When you think about a trust, what is the first thing that comes to mind?
Many people associate trusts with those who are very wealthy, but they are actually useful for people of all financial levels.
A financial planner can help you create a trust for the purpose of reducing taxes, saving for a child’s education, preserving wealth from one generation to the next, and ensuring that your assets are properly distributed after your death.
In this guide, we’ll answer the question, “What is a trust?” We’ll also walk through who is involved in the process, the specific benefits they provide, and how you go about setting one up.
What Is A Trust?
A trust is a legal arrangement that establishes a fiduciary relationship between a trustor (or grantor), a trustee, and a beneficiary. The trustor establishes the trust by putting assets into it. The trustee manages the trust’s assets on behalf of the beneficiary according to the terms of the trust document.
A Simple Explanation Of How Trusts Work
Three parties are involved in a trust:
- The trustor is the person who establishes the trust
- The trustee is the person who manages the trust on behalf of the beneficiary according to the terms of the trust document
- The beneficiary is the person who benefits from what’s in the trust
Trusts are most often used for transfer of assets from one person to at least one other person (often more). You can accomplish the same things through other legal arrangements as well, but a trust provides greater protection and tax savings because it involves an individual or institution that is legally responsible for managing and protecting what’s within it.
How Are Trusts Different Than Wills?
You might be wondering what makes a trust different from a will.
First, wills are part of the public record and subject to probate. The probate process involves determining if there is a valid last will and testament. The court executes the will and oversees distribution of the assets. There is always a chance that someone could challenge part or all of the provisions.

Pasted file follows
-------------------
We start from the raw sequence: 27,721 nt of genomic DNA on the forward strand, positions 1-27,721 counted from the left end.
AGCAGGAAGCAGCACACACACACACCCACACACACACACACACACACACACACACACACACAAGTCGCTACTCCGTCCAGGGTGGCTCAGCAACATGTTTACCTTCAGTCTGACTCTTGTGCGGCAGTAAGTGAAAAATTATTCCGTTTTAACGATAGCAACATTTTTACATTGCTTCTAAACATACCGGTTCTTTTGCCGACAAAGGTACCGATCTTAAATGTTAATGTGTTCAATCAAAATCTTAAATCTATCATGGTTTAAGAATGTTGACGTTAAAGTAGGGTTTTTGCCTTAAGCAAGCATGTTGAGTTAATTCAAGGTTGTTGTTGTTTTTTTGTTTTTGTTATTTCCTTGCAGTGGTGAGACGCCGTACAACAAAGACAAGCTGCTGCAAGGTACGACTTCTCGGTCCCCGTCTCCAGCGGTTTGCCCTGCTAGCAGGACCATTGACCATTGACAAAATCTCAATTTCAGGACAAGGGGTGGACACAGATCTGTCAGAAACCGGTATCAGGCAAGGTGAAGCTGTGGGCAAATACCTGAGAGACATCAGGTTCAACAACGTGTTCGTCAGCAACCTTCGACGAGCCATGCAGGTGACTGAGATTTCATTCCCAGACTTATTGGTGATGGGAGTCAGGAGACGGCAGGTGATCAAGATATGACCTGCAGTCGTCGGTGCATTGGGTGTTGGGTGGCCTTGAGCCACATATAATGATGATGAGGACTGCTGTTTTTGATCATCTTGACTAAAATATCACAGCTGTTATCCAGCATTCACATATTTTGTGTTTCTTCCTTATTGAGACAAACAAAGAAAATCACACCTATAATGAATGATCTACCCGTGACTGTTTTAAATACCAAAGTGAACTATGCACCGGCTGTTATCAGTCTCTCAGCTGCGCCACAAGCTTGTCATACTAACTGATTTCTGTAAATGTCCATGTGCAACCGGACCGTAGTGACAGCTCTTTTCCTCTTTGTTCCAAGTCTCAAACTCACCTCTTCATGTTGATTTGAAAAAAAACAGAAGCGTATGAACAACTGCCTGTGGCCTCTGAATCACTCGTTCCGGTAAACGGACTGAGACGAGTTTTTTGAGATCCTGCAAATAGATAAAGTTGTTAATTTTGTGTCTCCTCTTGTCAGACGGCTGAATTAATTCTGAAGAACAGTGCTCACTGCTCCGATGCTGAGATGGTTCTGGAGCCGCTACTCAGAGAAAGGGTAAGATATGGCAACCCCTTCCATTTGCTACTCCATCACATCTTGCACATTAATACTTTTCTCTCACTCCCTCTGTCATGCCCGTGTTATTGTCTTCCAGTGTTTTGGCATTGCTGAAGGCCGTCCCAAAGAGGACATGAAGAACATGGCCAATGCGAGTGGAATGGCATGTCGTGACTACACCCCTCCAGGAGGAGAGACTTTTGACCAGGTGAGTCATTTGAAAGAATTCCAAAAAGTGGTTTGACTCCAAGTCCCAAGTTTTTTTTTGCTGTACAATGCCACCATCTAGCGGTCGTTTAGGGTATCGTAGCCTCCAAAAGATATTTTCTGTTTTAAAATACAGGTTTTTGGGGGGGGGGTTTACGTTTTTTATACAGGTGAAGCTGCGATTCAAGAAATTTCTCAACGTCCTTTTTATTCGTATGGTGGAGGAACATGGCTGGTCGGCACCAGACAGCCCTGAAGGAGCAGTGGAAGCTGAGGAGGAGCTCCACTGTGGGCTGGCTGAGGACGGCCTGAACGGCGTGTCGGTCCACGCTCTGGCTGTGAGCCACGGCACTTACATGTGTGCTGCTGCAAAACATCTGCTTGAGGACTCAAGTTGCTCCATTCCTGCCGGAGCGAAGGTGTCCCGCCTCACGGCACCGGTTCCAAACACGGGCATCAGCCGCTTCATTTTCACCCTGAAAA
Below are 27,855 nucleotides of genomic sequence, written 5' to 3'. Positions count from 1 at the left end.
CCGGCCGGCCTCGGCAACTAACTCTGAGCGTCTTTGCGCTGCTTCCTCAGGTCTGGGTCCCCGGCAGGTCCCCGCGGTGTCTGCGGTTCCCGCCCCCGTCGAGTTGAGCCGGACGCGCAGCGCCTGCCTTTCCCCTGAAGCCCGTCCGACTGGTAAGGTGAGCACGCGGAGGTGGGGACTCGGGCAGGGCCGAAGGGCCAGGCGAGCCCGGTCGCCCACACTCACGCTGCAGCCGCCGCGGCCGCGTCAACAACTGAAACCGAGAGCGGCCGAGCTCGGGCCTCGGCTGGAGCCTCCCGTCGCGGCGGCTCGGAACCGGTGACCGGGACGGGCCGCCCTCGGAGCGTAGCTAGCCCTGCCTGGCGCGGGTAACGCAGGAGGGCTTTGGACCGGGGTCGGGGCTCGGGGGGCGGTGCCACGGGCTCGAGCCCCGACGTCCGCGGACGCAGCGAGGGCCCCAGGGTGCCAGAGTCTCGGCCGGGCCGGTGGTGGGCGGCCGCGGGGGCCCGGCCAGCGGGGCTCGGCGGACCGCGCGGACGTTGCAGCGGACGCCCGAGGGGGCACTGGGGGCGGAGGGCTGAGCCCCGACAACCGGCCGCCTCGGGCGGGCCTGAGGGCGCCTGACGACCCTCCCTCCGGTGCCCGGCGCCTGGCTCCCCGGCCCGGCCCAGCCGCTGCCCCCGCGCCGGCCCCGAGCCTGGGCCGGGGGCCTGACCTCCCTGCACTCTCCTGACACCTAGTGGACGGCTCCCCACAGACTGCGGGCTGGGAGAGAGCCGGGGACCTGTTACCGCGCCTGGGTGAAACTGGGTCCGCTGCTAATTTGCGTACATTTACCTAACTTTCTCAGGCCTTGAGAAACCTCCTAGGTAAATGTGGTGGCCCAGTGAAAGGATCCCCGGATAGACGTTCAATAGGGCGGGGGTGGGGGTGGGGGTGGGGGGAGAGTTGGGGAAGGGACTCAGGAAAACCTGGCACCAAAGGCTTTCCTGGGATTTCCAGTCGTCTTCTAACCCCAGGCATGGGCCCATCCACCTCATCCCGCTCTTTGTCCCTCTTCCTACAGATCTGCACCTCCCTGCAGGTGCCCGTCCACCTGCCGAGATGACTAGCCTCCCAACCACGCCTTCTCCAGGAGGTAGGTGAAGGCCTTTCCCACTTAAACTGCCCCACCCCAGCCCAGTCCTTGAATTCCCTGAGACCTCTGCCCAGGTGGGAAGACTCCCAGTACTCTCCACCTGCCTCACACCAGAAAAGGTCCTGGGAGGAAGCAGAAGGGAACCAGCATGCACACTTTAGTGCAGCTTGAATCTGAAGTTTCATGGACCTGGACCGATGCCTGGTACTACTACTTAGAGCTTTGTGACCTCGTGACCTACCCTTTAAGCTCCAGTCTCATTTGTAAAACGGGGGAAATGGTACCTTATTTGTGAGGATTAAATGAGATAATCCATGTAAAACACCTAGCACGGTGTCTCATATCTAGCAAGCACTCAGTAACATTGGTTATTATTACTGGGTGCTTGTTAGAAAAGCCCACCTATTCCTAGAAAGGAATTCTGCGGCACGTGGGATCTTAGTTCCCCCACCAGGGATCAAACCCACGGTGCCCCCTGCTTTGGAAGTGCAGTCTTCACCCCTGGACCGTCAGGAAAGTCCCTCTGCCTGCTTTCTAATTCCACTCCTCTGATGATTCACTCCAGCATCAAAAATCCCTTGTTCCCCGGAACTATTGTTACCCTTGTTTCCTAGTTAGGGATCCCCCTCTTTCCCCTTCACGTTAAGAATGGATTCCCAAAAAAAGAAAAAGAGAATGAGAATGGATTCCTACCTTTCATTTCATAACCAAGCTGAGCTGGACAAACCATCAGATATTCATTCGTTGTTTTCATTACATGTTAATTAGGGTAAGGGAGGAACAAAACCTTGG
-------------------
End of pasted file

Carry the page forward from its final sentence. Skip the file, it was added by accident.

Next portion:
A trust, on the other hand, is private and not filed with any court. It doesn’t go through probate because the trustee is responsible for distributing all assets and ensuring the trustor’s wishes are honored.
Why Would I Want A Trust?
You might be thinking, I’m not one of the elite, super wealthy. Do I really need a trust?
Even if you’re not Bill Gates or Warren Buffet, you and your loved ones can still benefit from a trust. Let’s look at some of the primary advantages, then we’ll look at a few disadvantages.
Advantages Of A Trust
One of the primary advantages of establishing a trust is that they allow you to maintain control over your assets in a variety of situations. For example, if you are going through a divorce, you can transfer certain assets into a trust in order to protect them. Or you might want to create a trust for your children but they only get access to it when they reach a certain age.
Trusts are also useful for determining how your assets are used after your death. The trust agreement will specify who will inherit specific assets and when they will gain access to them. If you’re worried about family members fighting over your assets after you die, you can use a trust to ensure they’re distributed according to your wishes.